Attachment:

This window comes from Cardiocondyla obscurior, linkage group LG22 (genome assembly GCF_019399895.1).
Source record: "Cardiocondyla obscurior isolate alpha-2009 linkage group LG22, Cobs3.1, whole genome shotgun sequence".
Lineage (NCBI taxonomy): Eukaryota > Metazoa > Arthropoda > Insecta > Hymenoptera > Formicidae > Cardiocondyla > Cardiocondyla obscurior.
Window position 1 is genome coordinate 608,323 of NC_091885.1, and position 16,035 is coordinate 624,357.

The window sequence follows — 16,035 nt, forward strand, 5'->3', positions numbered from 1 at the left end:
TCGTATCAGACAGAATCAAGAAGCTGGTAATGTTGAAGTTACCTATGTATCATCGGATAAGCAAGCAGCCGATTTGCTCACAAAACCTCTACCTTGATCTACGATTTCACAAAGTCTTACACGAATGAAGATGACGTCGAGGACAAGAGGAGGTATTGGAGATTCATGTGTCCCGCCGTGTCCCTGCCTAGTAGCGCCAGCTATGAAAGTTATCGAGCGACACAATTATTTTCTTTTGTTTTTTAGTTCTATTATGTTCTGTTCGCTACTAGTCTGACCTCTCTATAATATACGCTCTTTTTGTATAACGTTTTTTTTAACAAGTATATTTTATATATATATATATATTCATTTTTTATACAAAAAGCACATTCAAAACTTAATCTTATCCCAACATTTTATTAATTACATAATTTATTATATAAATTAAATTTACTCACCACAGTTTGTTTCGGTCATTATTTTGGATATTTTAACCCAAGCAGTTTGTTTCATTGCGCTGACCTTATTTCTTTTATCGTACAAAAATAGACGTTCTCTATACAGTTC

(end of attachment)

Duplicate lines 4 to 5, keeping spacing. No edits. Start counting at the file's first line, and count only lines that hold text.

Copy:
Window position 1 is genome coordinate 608,323 of NC_091885.1, and position 16,035 is coordinate 624,357.

The window sequence follows — 16,035 nt, forward strand, 5'->3', positions numbered from 1 at the left end: